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we failed to accept, or the “old policies abandoned by other nations” that we foolishly relied upon ? He excites the wonder of his readers, in place of giving particulars. He means to say, probably, that we chose not to follow Great Britain in her legislation put in force, 1850, stripping off protection from shipbuilding, and from the coasting and inland carrying-trades. Why should we? We then built the best vessels in the world-SO good that the British often chartered them. As for carrying,by 1850 we had lost, comparing with 1826, in proportionate carriage, of imports, 17.2; of exports, 24.1 per cent. But freetraders don't mind little things like these. They have liberality. That we should preserve shipbuilding, and reserve any carrying at all, is a standing affront to their progressive science. We now see our Government scurrying around Europe trying to outstrip Spain in the purchase of vessels for the war, how much more would we have been in want, if three-fourths of our coasting trade was now done by foreign vessels, and we had practically quit shipbuilding ? and were almost without shops, yards, and docks, and mechanics and seamen? We have now a few vessels of our own to help ourselves with, and a few shipyards in which to build new ones, but if Protection had been continued to our foreign carrying-trade, or given to it within the last twenty-five years, with an adequate Navy for its protection, we would have needed no purchases of the worn-out or slop-built vessels of any country. We would have been independent of all, our own people having all the vessels to sell that Government needed, and all the mechanics and seamen wanted, with dry docks and yards to repair in. If we had followed Great Britain, foreign flags would have long since overrun our coasts, our rivers and lakes. This is just as certain as that we haye been run off the ocean, be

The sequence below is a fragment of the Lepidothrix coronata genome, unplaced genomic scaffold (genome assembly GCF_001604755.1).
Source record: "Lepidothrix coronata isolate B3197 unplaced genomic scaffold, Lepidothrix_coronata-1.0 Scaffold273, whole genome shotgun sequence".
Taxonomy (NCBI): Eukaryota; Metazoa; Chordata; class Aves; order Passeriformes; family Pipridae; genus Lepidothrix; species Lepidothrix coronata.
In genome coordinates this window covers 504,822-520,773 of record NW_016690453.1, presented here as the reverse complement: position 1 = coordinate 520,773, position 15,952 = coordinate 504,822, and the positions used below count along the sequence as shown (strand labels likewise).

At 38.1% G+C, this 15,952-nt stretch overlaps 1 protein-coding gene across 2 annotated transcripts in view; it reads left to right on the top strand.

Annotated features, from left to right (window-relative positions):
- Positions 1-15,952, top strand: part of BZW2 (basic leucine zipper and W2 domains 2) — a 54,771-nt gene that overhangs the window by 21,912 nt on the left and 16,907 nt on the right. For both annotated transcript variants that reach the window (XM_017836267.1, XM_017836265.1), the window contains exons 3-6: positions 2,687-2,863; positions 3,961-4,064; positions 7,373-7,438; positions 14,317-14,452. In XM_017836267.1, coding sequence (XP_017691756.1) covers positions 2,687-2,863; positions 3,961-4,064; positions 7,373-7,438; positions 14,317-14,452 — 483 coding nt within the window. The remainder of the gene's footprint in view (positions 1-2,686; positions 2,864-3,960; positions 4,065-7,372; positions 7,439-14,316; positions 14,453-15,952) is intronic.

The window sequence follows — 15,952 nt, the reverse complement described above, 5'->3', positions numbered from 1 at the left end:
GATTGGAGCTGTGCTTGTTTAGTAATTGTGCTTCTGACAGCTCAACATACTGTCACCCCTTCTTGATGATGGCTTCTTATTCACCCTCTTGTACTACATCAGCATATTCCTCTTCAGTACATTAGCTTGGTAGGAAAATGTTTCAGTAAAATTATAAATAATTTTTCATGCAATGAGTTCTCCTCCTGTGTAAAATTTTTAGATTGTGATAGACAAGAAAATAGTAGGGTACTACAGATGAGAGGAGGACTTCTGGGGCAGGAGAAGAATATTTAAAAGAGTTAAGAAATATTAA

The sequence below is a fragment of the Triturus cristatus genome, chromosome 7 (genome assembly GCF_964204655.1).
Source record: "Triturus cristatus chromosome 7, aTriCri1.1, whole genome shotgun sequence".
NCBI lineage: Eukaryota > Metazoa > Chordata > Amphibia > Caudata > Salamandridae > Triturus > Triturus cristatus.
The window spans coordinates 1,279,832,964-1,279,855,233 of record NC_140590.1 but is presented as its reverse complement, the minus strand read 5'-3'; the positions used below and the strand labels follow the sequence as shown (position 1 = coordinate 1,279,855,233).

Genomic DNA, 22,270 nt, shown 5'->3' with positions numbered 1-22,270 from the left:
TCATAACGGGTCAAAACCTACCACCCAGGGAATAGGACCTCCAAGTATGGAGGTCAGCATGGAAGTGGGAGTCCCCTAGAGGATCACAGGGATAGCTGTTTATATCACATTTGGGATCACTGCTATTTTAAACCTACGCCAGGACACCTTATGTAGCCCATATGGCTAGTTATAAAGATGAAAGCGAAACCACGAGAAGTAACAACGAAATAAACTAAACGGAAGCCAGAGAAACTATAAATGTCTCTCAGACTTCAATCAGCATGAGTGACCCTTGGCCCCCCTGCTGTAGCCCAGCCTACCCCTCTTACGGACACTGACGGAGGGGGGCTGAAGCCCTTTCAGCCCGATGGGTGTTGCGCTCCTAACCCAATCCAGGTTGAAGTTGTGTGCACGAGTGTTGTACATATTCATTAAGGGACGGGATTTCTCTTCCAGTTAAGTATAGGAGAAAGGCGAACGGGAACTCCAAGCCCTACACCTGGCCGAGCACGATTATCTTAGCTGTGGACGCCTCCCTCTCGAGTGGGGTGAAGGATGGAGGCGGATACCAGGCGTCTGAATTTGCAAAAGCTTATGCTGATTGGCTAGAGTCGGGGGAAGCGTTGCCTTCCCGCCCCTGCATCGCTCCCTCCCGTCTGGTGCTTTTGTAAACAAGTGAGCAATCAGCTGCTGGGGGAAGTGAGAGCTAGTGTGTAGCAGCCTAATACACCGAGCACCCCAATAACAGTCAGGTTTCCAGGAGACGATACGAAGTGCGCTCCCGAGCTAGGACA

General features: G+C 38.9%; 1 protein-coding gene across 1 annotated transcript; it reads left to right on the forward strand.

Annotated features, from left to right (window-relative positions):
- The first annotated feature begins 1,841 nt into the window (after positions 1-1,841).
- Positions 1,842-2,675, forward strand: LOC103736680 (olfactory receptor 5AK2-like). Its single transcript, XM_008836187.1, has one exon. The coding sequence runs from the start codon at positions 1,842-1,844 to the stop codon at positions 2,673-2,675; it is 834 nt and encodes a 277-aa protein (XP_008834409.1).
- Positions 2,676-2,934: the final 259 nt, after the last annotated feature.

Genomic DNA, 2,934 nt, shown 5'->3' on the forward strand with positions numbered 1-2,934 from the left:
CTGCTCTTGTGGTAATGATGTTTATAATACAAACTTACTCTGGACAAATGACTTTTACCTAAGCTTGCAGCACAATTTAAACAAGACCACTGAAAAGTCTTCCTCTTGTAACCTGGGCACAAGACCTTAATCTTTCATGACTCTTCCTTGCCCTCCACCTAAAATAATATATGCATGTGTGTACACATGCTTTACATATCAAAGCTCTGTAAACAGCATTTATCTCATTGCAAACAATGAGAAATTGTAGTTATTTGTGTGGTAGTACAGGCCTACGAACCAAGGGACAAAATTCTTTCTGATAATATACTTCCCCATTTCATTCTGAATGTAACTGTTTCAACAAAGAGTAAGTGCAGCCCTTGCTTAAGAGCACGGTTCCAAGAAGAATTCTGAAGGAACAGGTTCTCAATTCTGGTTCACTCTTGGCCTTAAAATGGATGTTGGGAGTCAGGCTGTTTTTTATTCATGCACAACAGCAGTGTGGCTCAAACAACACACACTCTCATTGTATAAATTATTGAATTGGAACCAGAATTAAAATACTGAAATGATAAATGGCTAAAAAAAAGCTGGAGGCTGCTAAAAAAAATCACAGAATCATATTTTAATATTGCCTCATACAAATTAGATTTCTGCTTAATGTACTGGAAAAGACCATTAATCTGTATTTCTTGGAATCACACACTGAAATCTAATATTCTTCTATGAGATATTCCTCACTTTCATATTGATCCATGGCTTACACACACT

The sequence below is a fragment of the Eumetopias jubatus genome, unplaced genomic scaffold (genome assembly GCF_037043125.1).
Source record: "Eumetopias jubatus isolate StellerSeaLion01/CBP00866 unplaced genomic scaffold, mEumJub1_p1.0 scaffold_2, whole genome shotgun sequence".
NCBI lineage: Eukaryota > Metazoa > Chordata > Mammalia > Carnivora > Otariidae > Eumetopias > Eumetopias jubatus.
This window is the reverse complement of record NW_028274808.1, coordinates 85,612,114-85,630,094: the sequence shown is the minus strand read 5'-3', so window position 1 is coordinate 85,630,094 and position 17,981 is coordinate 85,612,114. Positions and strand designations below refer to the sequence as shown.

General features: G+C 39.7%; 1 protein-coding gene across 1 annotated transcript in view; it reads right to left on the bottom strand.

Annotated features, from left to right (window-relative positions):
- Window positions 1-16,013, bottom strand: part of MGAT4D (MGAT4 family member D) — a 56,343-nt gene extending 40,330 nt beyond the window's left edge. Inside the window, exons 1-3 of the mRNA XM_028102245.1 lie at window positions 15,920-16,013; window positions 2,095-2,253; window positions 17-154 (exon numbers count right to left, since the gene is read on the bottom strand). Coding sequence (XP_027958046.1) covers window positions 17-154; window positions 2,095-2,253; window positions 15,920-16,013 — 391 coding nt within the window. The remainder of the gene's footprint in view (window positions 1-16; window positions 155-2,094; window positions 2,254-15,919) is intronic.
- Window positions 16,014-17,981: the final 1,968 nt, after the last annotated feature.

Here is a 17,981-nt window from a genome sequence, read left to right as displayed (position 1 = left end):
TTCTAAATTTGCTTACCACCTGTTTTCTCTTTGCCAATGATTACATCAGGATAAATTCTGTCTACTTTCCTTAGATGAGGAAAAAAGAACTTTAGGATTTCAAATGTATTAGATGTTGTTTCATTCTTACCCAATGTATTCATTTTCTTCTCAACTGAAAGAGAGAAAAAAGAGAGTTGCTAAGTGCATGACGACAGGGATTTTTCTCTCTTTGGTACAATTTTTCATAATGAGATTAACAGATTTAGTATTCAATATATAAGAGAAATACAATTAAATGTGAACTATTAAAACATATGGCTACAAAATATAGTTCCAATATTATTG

a free trade." The damage from the war was real, but was partly paid for. Recovery would have been easy, under a policy as protective as the primal. Our shipping interest soon recovered from the war damages of 1812. The ships sold to foreigners had become foreign vessels; being owned by foreign owners after honest pur